Summary: Wolverine arrives in Rio de Janeiro for Carnival. He reconnects with his old friend, detective Tony Vargas, who’s investigating a series of rumored vampire murders. The culprits, St. Cyrus Leviticus and Tony’s undead wife Ezra, soon confront Tony in his home. While Wolverine is knocked unconscious, Ezra kills Tony. Wolverine pursues the killers, and learns Leviticus is possessed by an alien symbiote that he believes will grant him immortality in exchange for human souls. Wolverine kills Leviticus and the symbiote, saving the participants in Carnival. Wolverine mourns the loss of Tony and vows vengeance on Ezra.
Continuity Notes: Decades earlier, Wolverine worked as a bouncer for Tony, who once owned a bar called Devil’s Grill.
Production Notes: This is a $5.99, prestige format one-shot. Inker Eduardo Alpuente is incorrectly credited as a writer on the inside front cover.
Approved By The Comics Code Authority: Even though the bookshelf format books weren’t submitted to the Code, Marvel still felt the need to color all of the blood in this comic purple.
Review: It’s obvious Marvel was quite pleased with Joe Casey’s work on Cable, as he was assigned one of the Wolverine bookshelf titles less than a year after breaking in. Black Rio follows the basic Wolverine template of introducing a heretofore-unknown friend from the past, the death of said friend, and a group of villains who can survive at least a few pages of slicing and dicing. Casey also seems found of the slightly sleazier interpretation of Wolverine that often showed up in the ‘80s, so he ends up spending almost as many pages partying in Rio and drinking with Tony as he does chasing the bad guys. While Wolverine is a character better suited for Rio than, say, Spider-Man, this is the first flaw in the story. Wolverine learns of a series of vampire murders, vows to help his friend, and then spends the next several pages getting drunk out of his mind. That’s commitment.
The villains are also a problem. The story repeatedly sets up a vampire menace, only to reveal that the vampire is a subordinate/possible lover of another character -- a mystery man with a Lovecraft-style monster attached to his chest. Since she’s creating legions of the undead, do they count towards the souls St. Cyrus Leviticus is supposed to be feeding his master? And why do some of Ezra’s victims become vampires, but others, like Tony, simply die? How exactly Ezra became a vampire is also left as a mystery, and while this kind of thing isn’t wildly unrealistic within the Marvel Universe, it still feels like a glaring omission. The wife of Wolverine’s friend, who went on to become a detective, is actually the vampire responsible for the series of murders he’s investigating? It feels like too much of a coincidence, and considering that she isn’t even the main threat, I’m wondering if the character needed to be in the story.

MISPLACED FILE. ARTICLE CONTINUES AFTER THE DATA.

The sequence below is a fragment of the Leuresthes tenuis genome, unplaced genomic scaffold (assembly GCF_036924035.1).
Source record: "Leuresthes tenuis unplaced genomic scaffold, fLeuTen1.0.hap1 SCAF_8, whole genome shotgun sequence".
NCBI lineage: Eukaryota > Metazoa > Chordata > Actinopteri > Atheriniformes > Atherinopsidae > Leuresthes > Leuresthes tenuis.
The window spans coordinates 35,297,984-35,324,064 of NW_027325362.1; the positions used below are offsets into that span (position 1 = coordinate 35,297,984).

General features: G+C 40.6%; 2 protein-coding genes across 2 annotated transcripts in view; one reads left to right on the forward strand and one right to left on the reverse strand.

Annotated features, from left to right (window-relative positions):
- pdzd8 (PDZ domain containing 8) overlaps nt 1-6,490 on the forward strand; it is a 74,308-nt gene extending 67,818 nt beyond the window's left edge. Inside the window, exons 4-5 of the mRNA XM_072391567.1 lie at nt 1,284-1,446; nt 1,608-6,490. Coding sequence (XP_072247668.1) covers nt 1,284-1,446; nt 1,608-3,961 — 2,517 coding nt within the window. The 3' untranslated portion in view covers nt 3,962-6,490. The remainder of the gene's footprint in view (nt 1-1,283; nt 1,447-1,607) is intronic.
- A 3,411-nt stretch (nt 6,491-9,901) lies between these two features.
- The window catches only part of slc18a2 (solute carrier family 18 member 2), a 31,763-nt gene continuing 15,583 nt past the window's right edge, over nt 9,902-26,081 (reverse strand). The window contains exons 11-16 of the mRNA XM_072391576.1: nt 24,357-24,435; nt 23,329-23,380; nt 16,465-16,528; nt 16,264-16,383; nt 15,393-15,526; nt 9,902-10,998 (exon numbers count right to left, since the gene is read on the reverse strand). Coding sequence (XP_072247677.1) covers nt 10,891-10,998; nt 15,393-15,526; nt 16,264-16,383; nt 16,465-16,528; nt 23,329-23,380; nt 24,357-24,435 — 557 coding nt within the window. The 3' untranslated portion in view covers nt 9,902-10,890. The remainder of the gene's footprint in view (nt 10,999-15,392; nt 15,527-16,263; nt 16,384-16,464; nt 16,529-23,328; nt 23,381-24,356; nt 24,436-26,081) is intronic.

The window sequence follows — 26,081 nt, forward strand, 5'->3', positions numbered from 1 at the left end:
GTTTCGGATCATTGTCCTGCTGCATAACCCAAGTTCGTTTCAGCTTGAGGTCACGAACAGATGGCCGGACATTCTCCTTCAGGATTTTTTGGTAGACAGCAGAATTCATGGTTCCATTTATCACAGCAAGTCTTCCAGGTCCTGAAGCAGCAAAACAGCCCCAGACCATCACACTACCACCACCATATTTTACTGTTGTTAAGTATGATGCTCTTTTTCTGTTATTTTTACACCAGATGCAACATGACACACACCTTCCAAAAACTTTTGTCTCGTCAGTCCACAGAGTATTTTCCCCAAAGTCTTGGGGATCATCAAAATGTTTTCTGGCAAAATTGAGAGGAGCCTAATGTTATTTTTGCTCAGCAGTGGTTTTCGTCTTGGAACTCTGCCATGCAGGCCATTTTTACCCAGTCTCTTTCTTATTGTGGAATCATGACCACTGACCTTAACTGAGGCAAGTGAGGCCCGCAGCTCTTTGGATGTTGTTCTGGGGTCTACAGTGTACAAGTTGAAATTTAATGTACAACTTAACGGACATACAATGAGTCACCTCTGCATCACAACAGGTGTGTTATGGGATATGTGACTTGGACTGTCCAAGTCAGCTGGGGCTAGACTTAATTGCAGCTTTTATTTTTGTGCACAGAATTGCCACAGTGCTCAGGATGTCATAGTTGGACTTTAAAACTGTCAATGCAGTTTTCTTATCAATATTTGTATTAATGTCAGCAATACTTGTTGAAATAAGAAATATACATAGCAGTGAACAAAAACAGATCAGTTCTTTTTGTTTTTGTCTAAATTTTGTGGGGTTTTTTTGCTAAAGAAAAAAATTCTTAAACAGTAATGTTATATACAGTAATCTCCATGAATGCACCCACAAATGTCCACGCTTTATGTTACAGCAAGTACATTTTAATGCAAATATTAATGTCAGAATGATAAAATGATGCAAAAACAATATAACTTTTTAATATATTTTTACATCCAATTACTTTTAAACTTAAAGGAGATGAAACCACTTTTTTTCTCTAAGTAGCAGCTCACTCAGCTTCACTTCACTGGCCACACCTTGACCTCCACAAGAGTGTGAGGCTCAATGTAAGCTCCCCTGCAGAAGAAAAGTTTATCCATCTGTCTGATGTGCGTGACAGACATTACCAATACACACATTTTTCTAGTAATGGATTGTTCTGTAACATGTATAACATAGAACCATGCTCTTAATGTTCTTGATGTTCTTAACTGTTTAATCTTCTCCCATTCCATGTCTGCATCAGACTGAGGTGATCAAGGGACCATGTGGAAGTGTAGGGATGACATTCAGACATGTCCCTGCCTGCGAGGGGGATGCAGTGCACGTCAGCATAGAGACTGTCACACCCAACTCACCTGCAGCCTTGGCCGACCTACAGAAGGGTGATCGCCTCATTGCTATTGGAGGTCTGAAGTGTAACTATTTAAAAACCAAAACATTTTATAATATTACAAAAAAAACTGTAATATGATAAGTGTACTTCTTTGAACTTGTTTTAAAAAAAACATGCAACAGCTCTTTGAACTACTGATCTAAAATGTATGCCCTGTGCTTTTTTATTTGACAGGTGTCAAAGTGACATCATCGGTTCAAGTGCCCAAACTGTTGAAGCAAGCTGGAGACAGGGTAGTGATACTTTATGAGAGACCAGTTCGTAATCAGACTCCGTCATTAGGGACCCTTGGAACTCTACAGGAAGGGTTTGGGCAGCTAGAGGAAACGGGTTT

Thematically, Casey explores the idea of mortality. Wolverine, although he knows better, feels that people like Tony should live forever, and isn’t prepared for his death. Ezra has cheated death by becoming vampire, while Leviticus feeds souls to a monster to stay young. Wolverine achieved his virtual immortality by an accident of birth, and is forced to watch the impact of time on his loved ones. Casey doesn’t seem to have a lot to say on the specific topic; apparently the idea is broached simply to parallel Wolverine’s character with that of Leviticus and Ezra. Perhaps Casey felt a need to make the villains feel less like random selections, but their interactions with Wolverine really go nowhere. I don’t want to be too hard on the book, as Casey writes a respectable Wolverine and the early scenes with Tony are nice. The story just feels disjointed, which doesn’t seem appropriate for a prestige format book that costs six dollars.